Critics Say Long-Term Care Ombudsman Not Advocating for Nursing Home Residents

Posted by PKSD Law Firm on Mar 06, 2018 in Nursing Home Abuse

gavel on ombudsman bookIowa's long-term care ombudsman is being criticized for not doing enough to advocate for the well-being of the state's 543,000 nursing home residents.

For example, the ombudsman has not lobbied lawmakers about any bills for nursing home residents and does not plan to introduce new legislation. She also does not have any plans for workers to resume on-site visits of Iowa nursing homes.

Critics are also concerned about the fact that ombudsman Cynthia Pederson has not asked the governor for more funding since last summer's budget cuts.  

Our nursing home abuse attorneys are prepared to advocate for your elderly loved one if he or she was abused or neglected at a nursing home. Contact us today for a free, no obligation legal consultation.

State Budget Cuts

Last summer's budget cuts resulted in cuts to the staff in the ombudsman's office. Fourteen months ago, there were 17 employees and now there are only 12.  

The budget cuts also forced the ombudsman's office to eliminate almost all spending on travel, including for on-site visits. This has resulted in regional ombudsmen conducting investigations into complaints by phone.

There was a budget hearing in November where Pederson could have submitted a budget proposal requesting more funding to allow for on-site visits. However, agencies of the executive branch of government were asked to submit zero-growth budgets and Pederson did that.

Pederson was actually commended by the governor for finding alternative ways to investigate nursing homes instead of on-site visits.

Pederson reportedly told the governor many seniors are not comfortable with technology and prefer face-to-face communication.  

Ending on-site visits is not only bad for nursing home residents, but may also be against the law. Under Iowa state law, regional ombudsmen are required to visit nursing facilities to observe daily routines, meals and activities, even if there are no complaints to investigate.

Unfortunately, visits to observe daily routines have only happened twice in the past eight months. If Pederson's new budget request is approved, these visits will not be occurring for at least 16 more months.

Advocating for Legislation

The former chairwoman of the Iowa Consumer Olmstead Task Force, which advocates for people with disabilities, has criticized Pederson for not proposing or commenting on legislation.

For example, there is a bill in the state senate that would require Pederson to study the option of implementing financial penalties against nursing homes for quality-of-care violations. This could be a source of revenue that would allow for more on-site visits.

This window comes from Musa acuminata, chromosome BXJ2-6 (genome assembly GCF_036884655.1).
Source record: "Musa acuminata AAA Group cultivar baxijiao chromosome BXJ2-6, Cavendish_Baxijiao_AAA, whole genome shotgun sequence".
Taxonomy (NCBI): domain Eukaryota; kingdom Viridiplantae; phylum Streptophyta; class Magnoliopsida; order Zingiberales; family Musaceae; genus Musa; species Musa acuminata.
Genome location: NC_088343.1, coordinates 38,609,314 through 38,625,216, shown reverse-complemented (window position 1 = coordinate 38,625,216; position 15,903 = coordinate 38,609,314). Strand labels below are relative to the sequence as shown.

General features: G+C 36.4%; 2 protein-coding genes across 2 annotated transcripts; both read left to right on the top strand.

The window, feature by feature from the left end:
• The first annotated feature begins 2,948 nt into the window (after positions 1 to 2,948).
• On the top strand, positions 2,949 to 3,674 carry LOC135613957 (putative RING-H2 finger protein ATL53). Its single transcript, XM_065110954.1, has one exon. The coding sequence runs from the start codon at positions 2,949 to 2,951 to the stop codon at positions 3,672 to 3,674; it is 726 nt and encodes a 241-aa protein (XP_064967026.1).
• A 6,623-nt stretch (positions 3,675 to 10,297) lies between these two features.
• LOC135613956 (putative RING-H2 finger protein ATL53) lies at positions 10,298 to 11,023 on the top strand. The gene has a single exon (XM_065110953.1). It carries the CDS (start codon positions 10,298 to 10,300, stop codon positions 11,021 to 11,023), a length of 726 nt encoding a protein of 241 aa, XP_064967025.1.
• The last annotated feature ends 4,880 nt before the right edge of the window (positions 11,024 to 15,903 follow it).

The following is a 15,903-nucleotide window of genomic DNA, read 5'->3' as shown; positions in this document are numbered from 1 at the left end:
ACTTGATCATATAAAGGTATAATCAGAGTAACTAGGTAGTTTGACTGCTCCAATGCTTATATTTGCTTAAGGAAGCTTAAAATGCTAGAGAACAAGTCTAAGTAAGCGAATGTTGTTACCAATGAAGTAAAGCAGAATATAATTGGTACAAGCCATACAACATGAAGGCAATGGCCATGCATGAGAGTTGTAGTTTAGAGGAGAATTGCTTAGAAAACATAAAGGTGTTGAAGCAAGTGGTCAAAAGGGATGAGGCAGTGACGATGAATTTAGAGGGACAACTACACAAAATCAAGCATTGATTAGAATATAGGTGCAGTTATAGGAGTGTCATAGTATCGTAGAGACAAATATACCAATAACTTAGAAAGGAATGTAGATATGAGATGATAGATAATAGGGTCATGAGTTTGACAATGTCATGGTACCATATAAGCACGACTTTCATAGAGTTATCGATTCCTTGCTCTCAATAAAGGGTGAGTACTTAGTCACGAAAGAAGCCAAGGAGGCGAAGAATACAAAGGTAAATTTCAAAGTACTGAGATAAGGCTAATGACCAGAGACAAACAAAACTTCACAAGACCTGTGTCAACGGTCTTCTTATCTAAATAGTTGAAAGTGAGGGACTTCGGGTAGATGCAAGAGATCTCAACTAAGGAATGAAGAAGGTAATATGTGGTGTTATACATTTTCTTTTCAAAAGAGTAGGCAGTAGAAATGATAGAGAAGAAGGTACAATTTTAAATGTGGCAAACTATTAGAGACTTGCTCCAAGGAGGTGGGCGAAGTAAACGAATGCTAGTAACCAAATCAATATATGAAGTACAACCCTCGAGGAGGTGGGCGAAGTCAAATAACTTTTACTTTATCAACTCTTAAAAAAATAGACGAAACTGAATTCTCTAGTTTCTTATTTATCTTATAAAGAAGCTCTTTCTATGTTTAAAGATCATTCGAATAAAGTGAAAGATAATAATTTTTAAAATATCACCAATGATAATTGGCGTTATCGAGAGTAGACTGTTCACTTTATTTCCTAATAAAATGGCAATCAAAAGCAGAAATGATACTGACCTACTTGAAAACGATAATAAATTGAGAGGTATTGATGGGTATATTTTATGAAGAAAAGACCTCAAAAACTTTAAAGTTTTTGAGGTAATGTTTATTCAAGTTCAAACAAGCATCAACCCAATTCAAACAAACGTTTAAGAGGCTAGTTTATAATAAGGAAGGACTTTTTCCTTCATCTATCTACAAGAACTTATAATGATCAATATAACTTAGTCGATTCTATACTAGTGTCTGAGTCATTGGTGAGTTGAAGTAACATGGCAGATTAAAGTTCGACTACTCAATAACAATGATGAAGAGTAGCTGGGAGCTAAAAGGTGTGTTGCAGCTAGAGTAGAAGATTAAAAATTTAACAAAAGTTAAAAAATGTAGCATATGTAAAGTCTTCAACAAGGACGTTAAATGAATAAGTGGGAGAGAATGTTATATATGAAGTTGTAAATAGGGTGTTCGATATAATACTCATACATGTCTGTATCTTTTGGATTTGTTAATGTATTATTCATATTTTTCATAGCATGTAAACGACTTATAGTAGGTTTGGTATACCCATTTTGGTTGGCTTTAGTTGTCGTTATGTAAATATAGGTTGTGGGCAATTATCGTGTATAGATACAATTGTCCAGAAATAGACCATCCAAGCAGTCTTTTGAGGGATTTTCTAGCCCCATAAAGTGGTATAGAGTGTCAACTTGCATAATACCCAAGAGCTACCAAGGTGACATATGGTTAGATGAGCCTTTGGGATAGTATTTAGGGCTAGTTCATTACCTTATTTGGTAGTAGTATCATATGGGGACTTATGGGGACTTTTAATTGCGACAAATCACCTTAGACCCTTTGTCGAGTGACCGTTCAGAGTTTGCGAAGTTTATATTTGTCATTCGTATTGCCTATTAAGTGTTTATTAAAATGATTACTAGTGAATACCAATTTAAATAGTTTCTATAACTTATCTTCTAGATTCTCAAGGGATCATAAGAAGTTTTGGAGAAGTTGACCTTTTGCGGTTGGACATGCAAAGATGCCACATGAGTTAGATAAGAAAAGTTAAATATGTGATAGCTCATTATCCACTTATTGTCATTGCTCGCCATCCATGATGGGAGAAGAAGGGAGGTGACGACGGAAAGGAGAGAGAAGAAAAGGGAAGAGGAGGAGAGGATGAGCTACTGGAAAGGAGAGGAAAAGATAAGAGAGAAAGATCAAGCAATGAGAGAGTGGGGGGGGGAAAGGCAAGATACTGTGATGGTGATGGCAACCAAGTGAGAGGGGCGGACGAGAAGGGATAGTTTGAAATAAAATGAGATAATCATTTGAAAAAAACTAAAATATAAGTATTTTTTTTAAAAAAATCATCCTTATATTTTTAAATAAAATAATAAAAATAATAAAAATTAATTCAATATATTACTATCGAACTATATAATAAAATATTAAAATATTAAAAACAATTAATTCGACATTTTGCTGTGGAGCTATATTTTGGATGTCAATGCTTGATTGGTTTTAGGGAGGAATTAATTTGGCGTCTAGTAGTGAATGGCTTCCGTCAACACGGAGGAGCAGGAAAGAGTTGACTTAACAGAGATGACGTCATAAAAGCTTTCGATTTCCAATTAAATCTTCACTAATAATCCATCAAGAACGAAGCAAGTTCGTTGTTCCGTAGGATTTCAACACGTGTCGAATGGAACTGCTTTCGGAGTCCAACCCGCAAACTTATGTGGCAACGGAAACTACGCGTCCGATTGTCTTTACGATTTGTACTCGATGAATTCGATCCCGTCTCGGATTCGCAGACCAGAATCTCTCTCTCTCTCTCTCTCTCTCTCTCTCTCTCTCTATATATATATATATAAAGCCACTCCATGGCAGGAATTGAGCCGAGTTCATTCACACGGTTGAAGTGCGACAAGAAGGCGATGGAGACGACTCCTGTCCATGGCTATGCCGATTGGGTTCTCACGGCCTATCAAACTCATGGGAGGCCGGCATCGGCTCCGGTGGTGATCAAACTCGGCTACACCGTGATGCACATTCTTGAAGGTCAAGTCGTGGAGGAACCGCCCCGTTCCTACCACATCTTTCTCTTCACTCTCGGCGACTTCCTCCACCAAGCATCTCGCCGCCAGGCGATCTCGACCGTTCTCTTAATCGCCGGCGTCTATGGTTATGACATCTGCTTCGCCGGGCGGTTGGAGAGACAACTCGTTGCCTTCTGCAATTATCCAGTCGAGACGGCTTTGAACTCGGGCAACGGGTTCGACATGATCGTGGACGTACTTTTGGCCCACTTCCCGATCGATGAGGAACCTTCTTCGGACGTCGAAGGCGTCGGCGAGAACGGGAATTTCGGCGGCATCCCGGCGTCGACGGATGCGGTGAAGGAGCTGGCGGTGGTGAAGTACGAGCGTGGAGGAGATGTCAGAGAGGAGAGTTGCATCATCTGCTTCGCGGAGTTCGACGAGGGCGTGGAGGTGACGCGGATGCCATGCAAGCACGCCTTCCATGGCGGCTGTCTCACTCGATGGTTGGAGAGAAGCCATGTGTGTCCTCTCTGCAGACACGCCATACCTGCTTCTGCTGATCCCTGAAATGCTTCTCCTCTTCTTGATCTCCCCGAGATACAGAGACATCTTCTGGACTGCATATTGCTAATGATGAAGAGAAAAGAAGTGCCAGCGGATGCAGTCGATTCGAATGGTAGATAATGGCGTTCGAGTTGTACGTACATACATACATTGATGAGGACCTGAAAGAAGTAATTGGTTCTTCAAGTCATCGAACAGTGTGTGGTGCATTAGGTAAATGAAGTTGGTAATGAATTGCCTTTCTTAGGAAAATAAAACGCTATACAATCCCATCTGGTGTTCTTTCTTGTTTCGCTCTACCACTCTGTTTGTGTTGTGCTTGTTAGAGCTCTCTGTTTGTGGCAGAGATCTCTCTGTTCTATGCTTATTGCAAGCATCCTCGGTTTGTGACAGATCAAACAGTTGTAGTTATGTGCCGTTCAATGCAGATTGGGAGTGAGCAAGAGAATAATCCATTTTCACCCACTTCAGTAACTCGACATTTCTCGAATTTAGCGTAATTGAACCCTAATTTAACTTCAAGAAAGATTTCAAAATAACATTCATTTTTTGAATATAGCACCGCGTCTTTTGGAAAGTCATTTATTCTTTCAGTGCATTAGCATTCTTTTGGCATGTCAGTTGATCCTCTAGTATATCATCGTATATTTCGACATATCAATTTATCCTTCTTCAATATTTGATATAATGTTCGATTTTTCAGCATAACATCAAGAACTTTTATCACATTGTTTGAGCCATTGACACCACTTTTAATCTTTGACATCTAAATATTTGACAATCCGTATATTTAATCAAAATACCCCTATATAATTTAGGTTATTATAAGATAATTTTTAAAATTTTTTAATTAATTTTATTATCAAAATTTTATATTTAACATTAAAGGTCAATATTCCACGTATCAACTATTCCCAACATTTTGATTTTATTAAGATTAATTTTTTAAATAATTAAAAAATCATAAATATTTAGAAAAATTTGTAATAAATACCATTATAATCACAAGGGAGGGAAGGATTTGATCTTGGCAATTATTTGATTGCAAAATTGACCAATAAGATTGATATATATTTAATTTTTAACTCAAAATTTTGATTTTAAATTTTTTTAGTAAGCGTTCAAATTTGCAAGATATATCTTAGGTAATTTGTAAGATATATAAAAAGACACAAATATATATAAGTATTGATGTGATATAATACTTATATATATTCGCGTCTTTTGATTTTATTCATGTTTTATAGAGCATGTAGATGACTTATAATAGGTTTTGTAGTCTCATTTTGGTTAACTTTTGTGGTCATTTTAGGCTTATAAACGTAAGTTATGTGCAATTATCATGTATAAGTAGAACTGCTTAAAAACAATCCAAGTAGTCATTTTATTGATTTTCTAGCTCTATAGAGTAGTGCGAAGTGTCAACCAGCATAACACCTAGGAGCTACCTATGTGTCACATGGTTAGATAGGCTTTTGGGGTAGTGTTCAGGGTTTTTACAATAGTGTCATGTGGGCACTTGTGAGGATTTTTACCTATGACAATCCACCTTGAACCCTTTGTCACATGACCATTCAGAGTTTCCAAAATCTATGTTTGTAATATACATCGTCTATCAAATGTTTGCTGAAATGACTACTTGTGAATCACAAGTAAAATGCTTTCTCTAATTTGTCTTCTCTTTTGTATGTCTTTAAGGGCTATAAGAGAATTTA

However, Pederson's office has not released a comment on this bill or others that concern her office. Pederson has said it is too soon for her to lobby for legislation. She says she is still getting an understanding of what the office needs to be doing and does not want to make a bad decision that would have a negative impact on seniors.

Is the Ombudsman Controlled by the Department of Aging?

The actions of the ombudsman's office have caused some to question whether the office is actually independent, as it is supposed to be.

A consultant who focuses on issues affecting older Iowa residents says Pederson's inaction shows her office is an extension of the Department on Aging. This department is part of the executive branch and is controlled by the governor.

This criticism is disputed by Linda Miller, director of the Iowa Department on Aging. She says the ombudsman's office operates without her office's interference.

However, recent history may call that into question. For instance, last August, the assistant director of the Department on Aging complained in an email to Miller about an annual report from the ombudsman's office. The email said the report should not have gone out without being reviewed by the Department on Aging.

The Department on Aging has also not stated why it withheld more than $200,000 of an annual allotment of grant money that is typically given to the ombudsman's office. The denial of this money, along with state spending cuts were the reasons why the ombudsman's office had to end on-site visits.

Contact an Attorney Today for a Free Consultation

Has your elderly loved one suffered abuse or neglect at a nursing home?

Contact our firm for a free legal consultation to discuss your legal options. Our personal injury lawyers may be able to pursue compensation for medical bills and other damages.

We can manage every aspect of your claim as we work to build a strong case that holds the nursing home accountable for the harm your loved one suffered.

Contact us today by calling 877-877-2228.

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